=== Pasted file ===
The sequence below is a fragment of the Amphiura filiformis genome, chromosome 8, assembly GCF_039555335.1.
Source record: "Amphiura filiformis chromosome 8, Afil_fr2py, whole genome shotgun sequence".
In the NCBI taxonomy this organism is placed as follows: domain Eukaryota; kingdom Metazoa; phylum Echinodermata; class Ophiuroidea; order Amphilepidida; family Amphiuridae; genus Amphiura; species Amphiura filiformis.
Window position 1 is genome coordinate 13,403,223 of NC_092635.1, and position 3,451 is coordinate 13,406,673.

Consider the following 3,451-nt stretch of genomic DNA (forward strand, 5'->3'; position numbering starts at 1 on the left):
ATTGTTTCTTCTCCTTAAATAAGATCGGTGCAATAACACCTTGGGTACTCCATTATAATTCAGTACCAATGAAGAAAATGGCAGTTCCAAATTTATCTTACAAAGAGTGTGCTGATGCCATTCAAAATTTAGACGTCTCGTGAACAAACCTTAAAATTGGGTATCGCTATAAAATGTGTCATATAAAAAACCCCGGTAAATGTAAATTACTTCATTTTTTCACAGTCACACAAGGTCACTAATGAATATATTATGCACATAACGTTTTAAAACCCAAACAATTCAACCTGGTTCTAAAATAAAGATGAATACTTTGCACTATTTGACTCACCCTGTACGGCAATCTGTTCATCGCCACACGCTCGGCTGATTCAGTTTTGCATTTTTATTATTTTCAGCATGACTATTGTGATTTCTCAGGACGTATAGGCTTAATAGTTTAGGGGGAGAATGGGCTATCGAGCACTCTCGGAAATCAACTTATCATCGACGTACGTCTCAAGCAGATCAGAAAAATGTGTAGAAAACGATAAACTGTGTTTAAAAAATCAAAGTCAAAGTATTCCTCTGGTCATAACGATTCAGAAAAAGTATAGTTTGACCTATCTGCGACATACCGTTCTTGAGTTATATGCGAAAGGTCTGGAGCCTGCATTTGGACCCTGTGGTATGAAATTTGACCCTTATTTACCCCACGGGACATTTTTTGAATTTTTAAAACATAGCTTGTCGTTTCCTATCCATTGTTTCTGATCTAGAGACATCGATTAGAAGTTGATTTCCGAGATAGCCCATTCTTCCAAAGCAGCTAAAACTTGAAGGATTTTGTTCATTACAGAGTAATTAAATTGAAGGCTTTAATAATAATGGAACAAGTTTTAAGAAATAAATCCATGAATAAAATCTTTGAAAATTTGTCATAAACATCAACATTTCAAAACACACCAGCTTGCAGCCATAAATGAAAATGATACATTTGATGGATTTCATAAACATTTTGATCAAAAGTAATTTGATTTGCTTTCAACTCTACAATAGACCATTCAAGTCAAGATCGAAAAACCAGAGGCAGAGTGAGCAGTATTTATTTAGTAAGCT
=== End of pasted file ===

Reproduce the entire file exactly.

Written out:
The sequence below is a fragment of the Amphiura filiformis genome, chromosome 8, assembly GCF_039555335.1.
Source record: "Amphiura filiformis chromosome 8, Afil_fr2py, whole genome shotgun sequence".
In the NCBI taxonomy this organism is placed as follows: domain Eukaryota; kingdom Metazoa; phylum Echinodermata; class Ophiuroidea; order Amphilepidida; family Amphiuridae; genus Amphiura; species Amphiura filiformis.
Window position 1 is genome coordinate 13,403,223 of NC_092635.1, and position 3,451 is coordinate 13,406,673.

Consider the following 3,451-nt stretch of genomic DNA (forward strand, 5'->3'; position numbering starts at 1 on the left):
ATTGTTTCTTCTCCTTAAATAAGATCGGTGCAATAACACCTTGGGTACTCCATTATAATTCAGTACCAATGAAGAAAATGGCAGTTCCAAATTTATCTTACAAAGAGTGTGCTGATGCCATTCAAAATTTAGACGTCTCGTGAACAAACCTTAAAATTGGGTATCGCTATAAAATGTGTCATATAAAAAACCCCGGTAAATGTAAATTACTTCATTTTTTCACAGTCACACAAGGTCACTAATGAATATATTATGCACATAACGTTTTAAAACCCAAACAATTCAACCTGGTTCTAAAATAAAGATGAATACTTTGCACTATTTGACTCACCCTGTACGGCAATCTGTTCATCGCCACACGCTCGGCTGATTCAGTTTTGCATTTTTATTATTTTCAGCATGACTATTGTGATTTCTCAGGACGTATAGGCTTAATAGTTTAGGGGGAGAATGGGCTATCGAGCACTCTCGGAAATCAACTTATCATCGACGTACGTCTCAAGCAGATCAGAAAAATGTGTAGAAAACGATAAACTGTGTTTAAAAAATCAAAGTCAAAGTATTCCTCTGGTCATAACGATTCAGAAAAAGTATAGTTTGACCTATCTGCGACATACCGTTCTTGAGTTATATGCGAAAGGTCTGGAGCCTGCATTTGGACCCTGTGGTATGAAATTTGACCCTTATTTACCCCACGGGACATTTTTTGAATTTTTAAAACATAGCTTGTCGTTTCCTATCCATTGTTTCTGATCTAGAGACATCGATTAGAAGTTGATTTCCGAGATAGCCCATTCTTCCAAAGCAGCTAAAACTTGAAGGATTTTGTTCATTACAGAGTAATTAAATTGAAGGCTTTAATAATAATGGAACAAGTTTTAAGAAATAAATCCATGAATAAAATCTTTGAAAATTTGTCATAAACATCAACATTTCAAAACACACCAGCTTGCAGCCATAAATGAAAATGATACATTTGATGGATTTCATAAACATTTTGATCAAAAGTAATTTGATTTGCTTTCAACTCTACAATAGACCATTCAAGTCAAGATCGAAAAACCAGAGGCAGAGTGAGCAGTATTTATTTAGTAAGCT